“I just scratch my head in wonderment when people say to farmers, ‘just change what you farm’.” Leading AgResearch scientist Dr Robyn Dynes says such comments completely fail to recognised that changing land use is a very complex matter. Speaking at a recent Massey University conference dealing with land use, Dynes said that while NZ aspires to grow the value of land-based exports, societal expectations are that this shouldn’t happen at the expense of wider social, cultural and environmental well-being. She says one of the problems in accurately determining the best options for land is that information is fragmented, not easy to obtain and not holistic in nature. Over the past 50 years there have been huge land use changes within NZ, which has seen for example the growth of the wine and kiwifruit industries. Forestry has also grown, but with pressure for the expanse of urban areas, highly productive land is facing challenges. Dynes says the motivation for change now is different to what it was many years ago. “As we move into a future world where we have a change in climate and we have regulations, business as usual will not work in some parts of the landscape, so to meet regulatory requirements we will need change,” she explains. But Dynes quickly points out such changes will also bring opportunities, as has happened in the past. One interesting driver is consumer preferences, which have and will lead to new crops being grown. However, she adds that trying to second guess consumer preferences decades out is somewhat problematic. Dynes says to some extent it’s not about what can we grow, it’s where the markets are, because we are a ‘discerning market supplier’ and that is the challenge. “But we do know that if we grow high quality food there is a market demand. Then we can grow that market as we have seen through out cooperatives, in the likes of Fonterra and Zespri. “Looking into the future, NZ will still have a livestock sector because much of our landscape is best suited to livestock and the dairy and red meat sectors will continue to be a significant part of our economy. We will see change, and this will be driven by opportunity and need,” she says. According to Dynes, our mixed cropping farmers will keep evolving where there are markets. She says in terms of perennial crops, a big capital investment will be required. Technology Driving Change NZ farmers have a proud history in adopting science to drive production, productivity and community outcomes. Today, for example, most dairy sheds have a computer in them and farmers will say they spend many hours inputting and analysing data. One of the emerging items on dairy farms now is wearable technology, such as collars on cows that can measure a multitude of factors – including whether or not a cow is in heat, but also other factors such as feed intake. These also measure aspects of an animal’s behaviour and other key insights which have potential to save time and deliver benefits. According to Dynes, such technology enables farmers with large herds to easily monitor individual animals like they did in the past. She believes precision agriculture is one tool that has a lot to offer in dealing with the complexities of land use change. She says it’s a big interest of hers and should help find more efficiencies. But Dynes adds, like all technologies, the users have got to see value in using it and it has to fit in with their business systems. She says right now people are capturing the advantage of precision agriculture. “Let’s face it, every farm has biological variability. I think that in terms of meeting our environmental expectations on things like greenhouse gases, precision agriculture can offer an enormous amount,” she says. Dynes says getting greater uptake of science and technologies is something that is still a work in progress. She says AgResearch is taking the question of itself as to whether it is sufficiently connected to farmers and rural advisors. While she personally has many opportunities to engage with farmers, many staff in AgResearch have fewer opportunities, and we need to understand the importance of this connectivity to end-users in growing the impact of our science.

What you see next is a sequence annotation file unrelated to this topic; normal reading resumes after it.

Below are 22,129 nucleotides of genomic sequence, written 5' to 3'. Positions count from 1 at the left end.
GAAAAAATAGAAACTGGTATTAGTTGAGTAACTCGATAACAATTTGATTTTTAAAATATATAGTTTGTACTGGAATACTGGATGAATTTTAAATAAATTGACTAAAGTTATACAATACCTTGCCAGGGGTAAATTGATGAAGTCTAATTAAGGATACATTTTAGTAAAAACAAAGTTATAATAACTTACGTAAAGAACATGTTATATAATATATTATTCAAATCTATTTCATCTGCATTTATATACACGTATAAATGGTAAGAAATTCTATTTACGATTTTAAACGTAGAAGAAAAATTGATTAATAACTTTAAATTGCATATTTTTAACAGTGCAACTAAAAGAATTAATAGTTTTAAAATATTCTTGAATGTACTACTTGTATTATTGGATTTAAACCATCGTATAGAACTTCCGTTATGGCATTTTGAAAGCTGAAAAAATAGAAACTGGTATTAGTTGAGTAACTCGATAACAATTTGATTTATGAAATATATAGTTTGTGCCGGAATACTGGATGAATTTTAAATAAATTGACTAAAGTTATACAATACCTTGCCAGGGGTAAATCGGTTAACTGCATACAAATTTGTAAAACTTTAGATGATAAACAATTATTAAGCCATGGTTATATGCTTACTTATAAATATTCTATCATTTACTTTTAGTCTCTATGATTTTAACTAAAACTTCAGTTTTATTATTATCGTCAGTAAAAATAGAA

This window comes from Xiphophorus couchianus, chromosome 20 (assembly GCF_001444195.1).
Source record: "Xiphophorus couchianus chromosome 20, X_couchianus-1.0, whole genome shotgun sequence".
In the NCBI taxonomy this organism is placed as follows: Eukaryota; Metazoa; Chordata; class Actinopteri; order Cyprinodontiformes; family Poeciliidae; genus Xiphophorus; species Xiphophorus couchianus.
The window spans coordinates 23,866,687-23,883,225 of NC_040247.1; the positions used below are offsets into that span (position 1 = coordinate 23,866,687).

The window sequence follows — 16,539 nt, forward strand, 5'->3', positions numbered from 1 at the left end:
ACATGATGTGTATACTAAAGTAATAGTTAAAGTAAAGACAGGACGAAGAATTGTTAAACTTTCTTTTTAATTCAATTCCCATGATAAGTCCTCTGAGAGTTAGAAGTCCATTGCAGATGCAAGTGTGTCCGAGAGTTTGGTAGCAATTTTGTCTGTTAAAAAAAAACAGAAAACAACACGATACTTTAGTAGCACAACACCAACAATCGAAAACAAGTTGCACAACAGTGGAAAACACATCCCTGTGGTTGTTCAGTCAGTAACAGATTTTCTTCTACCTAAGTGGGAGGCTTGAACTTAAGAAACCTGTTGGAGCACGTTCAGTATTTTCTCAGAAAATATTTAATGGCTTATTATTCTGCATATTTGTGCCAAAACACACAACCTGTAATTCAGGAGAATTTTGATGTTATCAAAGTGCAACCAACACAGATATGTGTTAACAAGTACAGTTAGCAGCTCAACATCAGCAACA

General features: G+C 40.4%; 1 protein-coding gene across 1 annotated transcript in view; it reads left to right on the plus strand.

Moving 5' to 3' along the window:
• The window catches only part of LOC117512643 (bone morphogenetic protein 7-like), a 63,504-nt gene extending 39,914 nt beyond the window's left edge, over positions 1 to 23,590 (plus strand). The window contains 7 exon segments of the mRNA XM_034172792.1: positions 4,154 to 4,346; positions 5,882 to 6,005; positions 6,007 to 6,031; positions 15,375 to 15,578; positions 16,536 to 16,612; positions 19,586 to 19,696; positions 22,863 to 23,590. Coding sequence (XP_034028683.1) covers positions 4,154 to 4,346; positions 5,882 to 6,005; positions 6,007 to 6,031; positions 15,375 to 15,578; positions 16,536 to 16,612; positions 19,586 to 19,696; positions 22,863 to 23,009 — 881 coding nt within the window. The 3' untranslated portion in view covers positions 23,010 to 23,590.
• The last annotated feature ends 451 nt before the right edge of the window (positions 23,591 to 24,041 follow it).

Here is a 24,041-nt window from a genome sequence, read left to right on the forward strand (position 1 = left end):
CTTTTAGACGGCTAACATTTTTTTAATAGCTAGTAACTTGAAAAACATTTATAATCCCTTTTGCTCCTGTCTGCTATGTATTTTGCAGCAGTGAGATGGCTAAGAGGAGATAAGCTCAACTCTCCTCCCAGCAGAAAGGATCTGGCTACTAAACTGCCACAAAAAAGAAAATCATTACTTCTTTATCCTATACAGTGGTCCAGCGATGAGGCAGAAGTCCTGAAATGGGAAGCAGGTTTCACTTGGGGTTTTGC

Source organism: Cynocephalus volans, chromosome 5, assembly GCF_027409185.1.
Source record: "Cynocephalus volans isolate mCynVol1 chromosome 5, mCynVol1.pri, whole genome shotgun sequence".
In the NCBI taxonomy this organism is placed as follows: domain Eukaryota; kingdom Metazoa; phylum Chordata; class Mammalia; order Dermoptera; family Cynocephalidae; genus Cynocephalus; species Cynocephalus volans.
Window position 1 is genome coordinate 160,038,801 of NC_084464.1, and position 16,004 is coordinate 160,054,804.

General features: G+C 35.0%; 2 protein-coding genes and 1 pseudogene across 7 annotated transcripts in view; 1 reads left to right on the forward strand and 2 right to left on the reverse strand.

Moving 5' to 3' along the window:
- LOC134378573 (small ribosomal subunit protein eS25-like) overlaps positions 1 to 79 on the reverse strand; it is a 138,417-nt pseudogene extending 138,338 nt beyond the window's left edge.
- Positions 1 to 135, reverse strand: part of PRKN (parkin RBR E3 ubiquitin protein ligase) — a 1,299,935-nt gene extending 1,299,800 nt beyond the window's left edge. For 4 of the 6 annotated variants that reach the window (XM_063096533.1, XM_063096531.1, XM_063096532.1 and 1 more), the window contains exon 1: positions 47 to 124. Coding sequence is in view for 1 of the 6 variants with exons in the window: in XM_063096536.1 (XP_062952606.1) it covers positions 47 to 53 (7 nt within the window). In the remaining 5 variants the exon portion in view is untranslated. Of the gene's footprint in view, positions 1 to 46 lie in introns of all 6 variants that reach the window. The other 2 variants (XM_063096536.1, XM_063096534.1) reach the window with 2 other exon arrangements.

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‘BeMinded’ to launch in New Zealand to boost tech productivity